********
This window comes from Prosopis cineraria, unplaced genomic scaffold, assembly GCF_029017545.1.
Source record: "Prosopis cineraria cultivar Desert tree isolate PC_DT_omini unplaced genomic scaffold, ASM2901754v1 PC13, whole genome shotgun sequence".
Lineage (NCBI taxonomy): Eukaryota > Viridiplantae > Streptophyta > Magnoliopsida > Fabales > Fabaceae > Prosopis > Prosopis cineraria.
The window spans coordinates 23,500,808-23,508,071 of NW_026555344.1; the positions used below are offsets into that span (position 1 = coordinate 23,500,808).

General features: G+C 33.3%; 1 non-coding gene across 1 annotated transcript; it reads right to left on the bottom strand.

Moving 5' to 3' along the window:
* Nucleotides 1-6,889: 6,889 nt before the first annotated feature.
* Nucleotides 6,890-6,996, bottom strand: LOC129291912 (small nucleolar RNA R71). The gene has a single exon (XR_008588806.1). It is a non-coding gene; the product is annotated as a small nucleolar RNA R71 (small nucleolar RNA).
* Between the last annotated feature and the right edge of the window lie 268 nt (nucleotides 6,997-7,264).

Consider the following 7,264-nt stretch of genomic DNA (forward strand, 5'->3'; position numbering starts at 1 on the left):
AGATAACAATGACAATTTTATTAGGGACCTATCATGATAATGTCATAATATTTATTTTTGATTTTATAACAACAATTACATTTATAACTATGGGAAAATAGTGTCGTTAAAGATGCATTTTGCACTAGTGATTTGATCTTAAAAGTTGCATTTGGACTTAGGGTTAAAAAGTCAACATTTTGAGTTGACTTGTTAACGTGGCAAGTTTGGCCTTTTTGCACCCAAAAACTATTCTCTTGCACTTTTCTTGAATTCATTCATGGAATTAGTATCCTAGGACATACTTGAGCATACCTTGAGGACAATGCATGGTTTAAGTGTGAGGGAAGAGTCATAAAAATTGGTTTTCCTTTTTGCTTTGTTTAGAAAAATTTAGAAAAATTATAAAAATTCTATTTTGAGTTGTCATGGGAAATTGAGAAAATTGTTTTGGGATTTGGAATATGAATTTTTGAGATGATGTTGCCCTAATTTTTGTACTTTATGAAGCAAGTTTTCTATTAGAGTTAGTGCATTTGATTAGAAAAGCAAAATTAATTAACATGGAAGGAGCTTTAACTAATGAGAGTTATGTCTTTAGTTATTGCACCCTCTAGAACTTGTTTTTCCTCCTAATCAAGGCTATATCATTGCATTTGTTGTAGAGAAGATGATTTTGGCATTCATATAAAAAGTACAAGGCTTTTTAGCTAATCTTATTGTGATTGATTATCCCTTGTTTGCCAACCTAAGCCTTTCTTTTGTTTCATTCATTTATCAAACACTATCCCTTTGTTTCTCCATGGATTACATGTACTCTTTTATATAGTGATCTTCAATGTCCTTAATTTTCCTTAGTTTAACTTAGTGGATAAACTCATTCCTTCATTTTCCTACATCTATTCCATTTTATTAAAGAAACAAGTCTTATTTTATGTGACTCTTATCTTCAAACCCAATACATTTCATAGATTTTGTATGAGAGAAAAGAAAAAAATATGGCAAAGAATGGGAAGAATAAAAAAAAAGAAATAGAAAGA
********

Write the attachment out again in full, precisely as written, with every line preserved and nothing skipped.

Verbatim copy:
This window comes from Prosopis cineraria, unplaced genomic scaffold, assembly GCF_029017545.1.
Source record: "Prosopis cineraria cultivar Desert tree isolate PC_DT_omini unplaced genomic scaffold, ASM2901754v1 PC13, whole genome shotgun sequence".
Lineage (NCBI taxonomy): Eukaryota > Viridiplantae > Streptophyta > Magnoliopsida > Fabales > Fabaceae > Prosopis > Prosopis cineraria.
The window spans coordinates 23,500,808-23,508,071 of NW_026555344.1; the positions used below are offsets into that span (position 1 = coordinate 23,500,808).

General features: G+C 33.3%; 1 non-coding gene across 1 annotated transcript; it reads right to left on the bottom strand.

Moving 5' to 3' along the window:
* Nucleotides 1-6,889: 6,889 nt before the first annotated feature.
* Nucleotides 6,890-6,996, bottom strand: LOC129291912 (small nucleolar RNA R71). The gene has a single exon (XR_008588806.1). It is a non-coding gene; the product is annotated as a small nucleolar RNA R71 (small nucleolar RNA).
* Between the last annotated feature and the right edge of the window lie 268 nt (nucleotides 6,997-7,264).

Consider the following 7,264-nt stretch of genomic DNA (forward strand, 5'->3'; position numbering starts at 1 on the left):
AGATAACAATGACAATTTTATTAGGGACCTATCATGATAATGTCATAATATTTATTTTTGATTTTATAACAACAATTACATTTATAACTATGGGAAAATAGTGTCGTTAAAGATGCATTTTGCACTAGTGATTTGATCTTAAAAGTTGCATTTGGACTTAGGGTTAAAAAGTCAACATTTTGAGTTGACTTGTTAACGTGGCAAGTTTGGCCTTTTTGCACCCAAAAACTATTCTCTTGCACTTTTCTTGAATTCATTCATGGAATTAGTATCCTAGGACATACTTGAGCATACCTTGAGGACAATGCATGGTTTAAGTGTGAGGGAAGAGTCATAAAAATTGGTTTTCCTTTTTGCTTTGTTTAGAAAAATTTAGAAAAATTATAAAAATTCTATTTTGAGTTGTCATGGGAAATTGAGAAAATTGTTTTGGGATTTGGAATATGAATTTTTGAGATGATGTTGCCCTAATTTTTGTACTTTATGAAGCAAGTTTTCTATTAGAGTTAGTGCATTTGATTAGAAAAGCAAAATTAATTAACATGGAAGGAGCTTTAACTAATGAGAGTTATGTCTTTAGTTATTGCACCCTCTAGAACTTGTTTTTCCTCCTAATCAAGGCTATATCATTGCATTTGTTGTAGAGAAGATGATTTTGGCATTCATATAAAAAGTACAAGGCTTTTTAGCTAATCTTATTGTGATTGATTATCCCTTGTTTGCCAACCTAAGCCTTTCTTTTGTTTCATTCATTTATCAAACACTATCCCTTTGTTTCTCCATGGATTACATGTACTCTTTTATATAGTGATCTTCAATGTCCTTAATTTTCCTTAGTTTAACTTAGTGGATAAACTCATTCCTTCATTTTCCTACATCTATTCCATTTTATTAAAGAAACAAGTCTTATTTTATGTGACTCTTATCTTCAAACCCAATACATTTCATAGATTTTGTATGAGAGAAAAGAAAAAAATATGGCAAAGAATGGGAAGAATAAAAAAAAAGAAATAGAAAGA